Trash-talk: ‘Better at the Bin’ program sorts it out

Confused about what goes in which bin? Try this app to find out: https://www.recology.com/recology-san-francisco/what-bin/

Recology has a three-minute video that gives you the basic knowledge to get your trash into the right bin and helps you create less to start with. See also https://www.recology.com/better-at-the-bin/

Some points:

  • SF now has to send your recyclables halfway around the world for processing, so its  better to create less in the first place.
  • Paper is valuable for recycling, but not if it’s soaked with soda (or anything else) — empty and/or rinse your recyclables before putting them into the BLUE BIN. A half-can of soda can ruin a whole bin of paper recyclables.
  • Composting is good for the environment. Put your food-stained paper items, along with food scraps, coffee grounds and pizza boxes, in the GREEN BIN.
  • Cut the amount of plastic you produce by refusing single-use plastics — use a metal water bottle, cloth shopping bags, and reusable sandwich containers.

Continue reading “Trash-talk: ‘Better at the Bin’ program sorts it out”

From SFPUC: What is CleanPowerSF?

From San Francisco Public Utilities Commission (SFPUC), information below about the program called CleanPowerSF, available next month. A representative from the program will be present at the SNA Quarterly Meeting on Monday May 6th (7-8:30pm, location TBD).


Cleaner Energy is Coming to San Francisco Residents

Cleaner energy from your City power provider is coming to San Francisco residents this spring! Starting in April, residential electricity customers in San Francisco will be welcomed into CleanPowerSF, the community choice clean energy program operated by the San Francisco Public Utilities Commission (SFPUC). Customers also have the option of opting up to 100% renewable energy for just a few dollars more per month, or opting out of the program and staying with PG&E. Learn more at www.cleanpowersf.org.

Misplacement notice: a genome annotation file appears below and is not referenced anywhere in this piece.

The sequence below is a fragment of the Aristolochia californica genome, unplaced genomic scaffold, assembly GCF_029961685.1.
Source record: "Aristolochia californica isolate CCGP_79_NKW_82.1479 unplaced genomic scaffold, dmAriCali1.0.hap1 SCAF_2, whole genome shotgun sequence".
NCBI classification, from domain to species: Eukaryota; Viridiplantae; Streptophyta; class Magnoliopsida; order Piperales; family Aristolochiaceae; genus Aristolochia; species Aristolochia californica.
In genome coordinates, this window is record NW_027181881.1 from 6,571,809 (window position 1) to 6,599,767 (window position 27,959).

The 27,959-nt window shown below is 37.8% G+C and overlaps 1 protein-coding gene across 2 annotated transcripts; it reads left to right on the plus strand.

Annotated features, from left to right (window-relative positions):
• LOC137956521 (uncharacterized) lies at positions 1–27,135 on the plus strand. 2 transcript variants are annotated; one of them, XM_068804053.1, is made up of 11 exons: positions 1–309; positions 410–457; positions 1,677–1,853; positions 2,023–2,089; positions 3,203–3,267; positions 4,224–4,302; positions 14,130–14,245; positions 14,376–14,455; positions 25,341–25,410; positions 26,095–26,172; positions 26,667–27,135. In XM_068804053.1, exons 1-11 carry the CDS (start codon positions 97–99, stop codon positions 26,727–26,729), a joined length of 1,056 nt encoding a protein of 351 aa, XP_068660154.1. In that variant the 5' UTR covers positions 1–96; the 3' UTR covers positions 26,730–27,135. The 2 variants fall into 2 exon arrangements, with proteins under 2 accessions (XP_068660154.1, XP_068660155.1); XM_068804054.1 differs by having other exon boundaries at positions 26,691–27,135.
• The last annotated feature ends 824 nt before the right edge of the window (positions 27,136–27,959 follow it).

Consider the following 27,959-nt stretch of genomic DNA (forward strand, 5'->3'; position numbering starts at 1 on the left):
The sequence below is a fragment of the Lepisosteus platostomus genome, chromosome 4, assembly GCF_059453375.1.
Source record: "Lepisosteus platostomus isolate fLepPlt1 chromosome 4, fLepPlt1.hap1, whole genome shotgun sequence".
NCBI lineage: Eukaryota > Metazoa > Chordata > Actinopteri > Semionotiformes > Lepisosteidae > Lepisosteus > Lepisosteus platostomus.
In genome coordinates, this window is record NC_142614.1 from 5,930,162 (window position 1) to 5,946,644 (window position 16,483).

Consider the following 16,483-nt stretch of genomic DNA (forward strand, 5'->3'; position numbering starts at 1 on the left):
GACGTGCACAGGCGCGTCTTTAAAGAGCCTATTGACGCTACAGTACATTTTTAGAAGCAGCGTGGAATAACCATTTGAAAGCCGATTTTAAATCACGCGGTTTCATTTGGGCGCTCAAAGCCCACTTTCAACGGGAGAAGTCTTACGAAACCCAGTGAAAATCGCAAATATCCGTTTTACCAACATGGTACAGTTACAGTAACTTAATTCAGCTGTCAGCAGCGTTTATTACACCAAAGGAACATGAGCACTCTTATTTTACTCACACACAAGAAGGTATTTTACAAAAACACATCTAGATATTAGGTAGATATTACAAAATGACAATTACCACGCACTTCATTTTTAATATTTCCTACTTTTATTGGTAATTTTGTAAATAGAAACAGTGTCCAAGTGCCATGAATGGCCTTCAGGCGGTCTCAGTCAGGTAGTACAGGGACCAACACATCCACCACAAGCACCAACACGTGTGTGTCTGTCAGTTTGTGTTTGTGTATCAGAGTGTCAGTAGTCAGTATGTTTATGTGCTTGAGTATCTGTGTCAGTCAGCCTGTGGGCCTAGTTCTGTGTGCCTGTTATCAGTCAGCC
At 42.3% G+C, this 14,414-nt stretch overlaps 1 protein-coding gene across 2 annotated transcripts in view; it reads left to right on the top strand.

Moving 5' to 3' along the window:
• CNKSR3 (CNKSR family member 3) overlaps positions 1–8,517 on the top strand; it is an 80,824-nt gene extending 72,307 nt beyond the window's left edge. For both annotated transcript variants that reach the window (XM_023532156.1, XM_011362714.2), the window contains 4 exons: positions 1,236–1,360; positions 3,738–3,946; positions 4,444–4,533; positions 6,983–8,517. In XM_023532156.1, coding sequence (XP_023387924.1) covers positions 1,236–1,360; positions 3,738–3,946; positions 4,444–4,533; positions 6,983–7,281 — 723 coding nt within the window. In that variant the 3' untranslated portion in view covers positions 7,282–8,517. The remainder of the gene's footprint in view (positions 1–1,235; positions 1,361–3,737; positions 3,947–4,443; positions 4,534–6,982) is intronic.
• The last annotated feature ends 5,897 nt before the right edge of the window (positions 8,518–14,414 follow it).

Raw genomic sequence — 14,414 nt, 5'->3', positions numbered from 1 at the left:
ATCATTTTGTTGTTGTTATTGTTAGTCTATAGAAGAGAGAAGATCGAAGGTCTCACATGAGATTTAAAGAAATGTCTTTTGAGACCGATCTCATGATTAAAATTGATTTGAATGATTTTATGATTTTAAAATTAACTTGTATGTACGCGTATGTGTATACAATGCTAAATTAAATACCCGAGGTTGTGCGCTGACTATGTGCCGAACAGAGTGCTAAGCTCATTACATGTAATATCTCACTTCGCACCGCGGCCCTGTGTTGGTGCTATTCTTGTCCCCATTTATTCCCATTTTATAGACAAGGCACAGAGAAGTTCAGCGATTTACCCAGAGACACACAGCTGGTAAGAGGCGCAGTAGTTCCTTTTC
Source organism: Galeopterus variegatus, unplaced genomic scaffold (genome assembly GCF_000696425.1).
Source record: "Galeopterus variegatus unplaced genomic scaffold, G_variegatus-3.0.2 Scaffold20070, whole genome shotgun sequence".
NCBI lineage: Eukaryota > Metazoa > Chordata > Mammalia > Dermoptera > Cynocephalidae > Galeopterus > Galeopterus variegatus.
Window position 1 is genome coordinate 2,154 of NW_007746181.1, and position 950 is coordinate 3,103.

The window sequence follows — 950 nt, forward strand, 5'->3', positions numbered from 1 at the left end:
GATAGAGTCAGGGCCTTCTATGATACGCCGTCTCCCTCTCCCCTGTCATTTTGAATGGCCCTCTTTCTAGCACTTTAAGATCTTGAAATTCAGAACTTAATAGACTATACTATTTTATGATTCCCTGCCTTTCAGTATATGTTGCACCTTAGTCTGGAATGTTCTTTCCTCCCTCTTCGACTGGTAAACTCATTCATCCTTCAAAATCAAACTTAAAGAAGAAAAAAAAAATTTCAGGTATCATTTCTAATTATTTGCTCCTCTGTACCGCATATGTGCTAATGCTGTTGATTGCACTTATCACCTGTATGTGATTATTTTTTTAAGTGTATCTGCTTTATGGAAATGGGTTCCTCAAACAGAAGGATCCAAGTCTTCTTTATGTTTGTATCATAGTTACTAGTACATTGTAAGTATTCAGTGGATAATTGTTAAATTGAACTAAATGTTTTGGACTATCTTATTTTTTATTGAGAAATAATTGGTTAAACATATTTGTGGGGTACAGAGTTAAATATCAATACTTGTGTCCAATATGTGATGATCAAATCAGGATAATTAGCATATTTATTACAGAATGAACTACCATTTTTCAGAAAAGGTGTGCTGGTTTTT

CleanPowerSF Image Continue reading “From SFPUC: What is CleanPowerSF?”

Rain Coming: Adopt-a-Drain reminder

From SFPUC: 

Adopt a Drain SF

Help Us Keep San Francisco’s 25,000 Storm Drains Clear
Adopt A Drain SF

Launched in October 2016, the Adopt a Drain Program enables San Francisco residents to “adopt” one of the City’s 25,000 storm drains, keeping it free of debris. While helping to reduce localized flooding, the program also fosters community engagement by encouraging San Franciscans to take an active role in improving their neighborhood. To sign up and adopt a drain, go to adoptadrain.sfwater.org!
Drain Adopters Album Cover

Check out photos from past events.

How to Care for Your Adopted Drain

  • If possible, clear the drain before it starts raining.
  • Put leaves and other natural material in the green compost bin. Put trash in the black garbage bin.
  • Clear about 10 feet on both sides of the drain.
  • Medical waste or needles? Construction debris? Toxic materials? Report it to the City’s Customer Service Center, SF311.org on the web (or dial 3-1-1).